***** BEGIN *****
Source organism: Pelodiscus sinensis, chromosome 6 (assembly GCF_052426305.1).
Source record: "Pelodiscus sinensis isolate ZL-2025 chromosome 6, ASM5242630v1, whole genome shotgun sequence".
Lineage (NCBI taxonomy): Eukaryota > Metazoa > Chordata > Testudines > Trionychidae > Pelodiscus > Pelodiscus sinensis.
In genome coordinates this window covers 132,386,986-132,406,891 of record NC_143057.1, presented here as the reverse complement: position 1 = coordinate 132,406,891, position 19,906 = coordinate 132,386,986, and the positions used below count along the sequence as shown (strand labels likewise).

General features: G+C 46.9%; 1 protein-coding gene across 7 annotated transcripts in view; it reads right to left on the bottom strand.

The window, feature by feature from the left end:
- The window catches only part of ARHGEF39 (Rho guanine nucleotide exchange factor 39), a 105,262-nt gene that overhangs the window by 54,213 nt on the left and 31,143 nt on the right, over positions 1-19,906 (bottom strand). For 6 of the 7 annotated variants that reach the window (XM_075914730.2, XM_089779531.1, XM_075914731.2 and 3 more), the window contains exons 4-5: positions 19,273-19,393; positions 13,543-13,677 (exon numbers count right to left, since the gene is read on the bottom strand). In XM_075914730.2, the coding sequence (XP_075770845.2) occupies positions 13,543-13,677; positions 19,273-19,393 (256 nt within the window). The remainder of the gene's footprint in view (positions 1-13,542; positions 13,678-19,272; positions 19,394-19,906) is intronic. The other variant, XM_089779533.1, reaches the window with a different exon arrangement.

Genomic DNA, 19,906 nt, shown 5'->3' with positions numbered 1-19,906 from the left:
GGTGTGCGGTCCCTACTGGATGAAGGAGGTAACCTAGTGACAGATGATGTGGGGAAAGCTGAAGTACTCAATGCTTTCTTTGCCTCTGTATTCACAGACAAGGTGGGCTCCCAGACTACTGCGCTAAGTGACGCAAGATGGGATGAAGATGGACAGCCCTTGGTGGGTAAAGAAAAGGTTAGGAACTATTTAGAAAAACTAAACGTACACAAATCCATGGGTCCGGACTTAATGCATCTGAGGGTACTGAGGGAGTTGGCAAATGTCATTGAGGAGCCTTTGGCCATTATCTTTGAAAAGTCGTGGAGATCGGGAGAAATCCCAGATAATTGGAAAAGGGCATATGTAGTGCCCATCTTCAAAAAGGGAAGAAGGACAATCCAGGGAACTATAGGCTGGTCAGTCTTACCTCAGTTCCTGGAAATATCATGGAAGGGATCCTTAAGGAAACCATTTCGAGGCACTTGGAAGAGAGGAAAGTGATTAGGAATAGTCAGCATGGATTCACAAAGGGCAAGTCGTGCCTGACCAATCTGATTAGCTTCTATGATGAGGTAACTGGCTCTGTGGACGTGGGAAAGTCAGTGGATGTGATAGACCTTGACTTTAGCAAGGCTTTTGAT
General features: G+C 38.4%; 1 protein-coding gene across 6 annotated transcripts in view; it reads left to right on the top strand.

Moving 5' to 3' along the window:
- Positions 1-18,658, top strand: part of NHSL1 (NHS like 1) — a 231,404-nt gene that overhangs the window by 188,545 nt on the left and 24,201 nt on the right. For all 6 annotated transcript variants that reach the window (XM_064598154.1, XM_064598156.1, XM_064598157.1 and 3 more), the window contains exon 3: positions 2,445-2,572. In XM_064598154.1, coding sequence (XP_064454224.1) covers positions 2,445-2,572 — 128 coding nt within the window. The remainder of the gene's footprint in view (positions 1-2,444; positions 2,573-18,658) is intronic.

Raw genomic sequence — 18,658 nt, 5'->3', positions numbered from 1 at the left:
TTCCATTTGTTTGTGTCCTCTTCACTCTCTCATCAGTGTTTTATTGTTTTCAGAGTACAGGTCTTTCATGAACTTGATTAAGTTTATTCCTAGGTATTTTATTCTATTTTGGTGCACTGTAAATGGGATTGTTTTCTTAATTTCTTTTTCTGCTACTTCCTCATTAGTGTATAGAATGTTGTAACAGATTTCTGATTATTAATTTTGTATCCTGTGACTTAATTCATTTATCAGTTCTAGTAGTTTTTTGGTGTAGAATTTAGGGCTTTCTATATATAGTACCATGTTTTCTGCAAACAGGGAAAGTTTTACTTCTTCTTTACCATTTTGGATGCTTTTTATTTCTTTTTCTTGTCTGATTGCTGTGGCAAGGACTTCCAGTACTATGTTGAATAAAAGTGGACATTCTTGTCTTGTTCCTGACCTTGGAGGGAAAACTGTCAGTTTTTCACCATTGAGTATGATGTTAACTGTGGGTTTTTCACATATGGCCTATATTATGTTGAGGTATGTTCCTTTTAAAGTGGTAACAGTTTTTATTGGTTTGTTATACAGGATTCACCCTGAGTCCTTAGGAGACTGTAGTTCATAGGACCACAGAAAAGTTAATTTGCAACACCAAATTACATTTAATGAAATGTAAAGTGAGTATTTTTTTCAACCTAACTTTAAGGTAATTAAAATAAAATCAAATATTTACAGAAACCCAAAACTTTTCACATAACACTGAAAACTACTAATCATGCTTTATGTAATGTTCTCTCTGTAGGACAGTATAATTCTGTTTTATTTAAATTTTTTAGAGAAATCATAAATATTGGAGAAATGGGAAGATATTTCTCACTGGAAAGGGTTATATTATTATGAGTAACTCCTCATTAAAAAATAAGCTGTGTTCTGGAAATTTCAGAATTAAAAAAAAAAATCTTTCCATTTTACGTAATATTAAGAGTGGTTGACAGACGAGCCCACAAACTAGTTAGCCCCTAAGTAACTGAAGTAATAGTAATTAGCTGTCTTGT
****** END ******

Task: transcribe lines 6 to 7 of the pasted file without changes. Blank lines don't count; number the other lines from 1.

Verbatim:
The window, feature by feature from the left end:
- The window catches only part of ARHGEF39 (Rho guanine nucleotide exchange factor 39), a 105,262-nt gene that overhangs the window by 54,213 nt on the left and 31,143 nt on the right, over positions 1-19,906 (bottom strand). For 6 of the 7 annotated variants that reach the window (XM_075914730.2, XM_089779531.1, XM_075914731.2 and 3 more), the window contains exons 4-5: positions 19,273-19,393; positions 13,543-13,677 (exon numbers count right to left, since the gene is read on the bottom strand). In XM_075914730.2, the coding sequence (XP_075770845.2) occupies positions 13,543-13,677; positions 19,273-19,393 (256 nt within the window). The remainder of the gene's footprint in view (positions 1-13,542; positions 13,678-19,272; positions 19,394-19,906) is intronic. The other variant, XM_089779533.1, reaches the window with a different exon arrangement.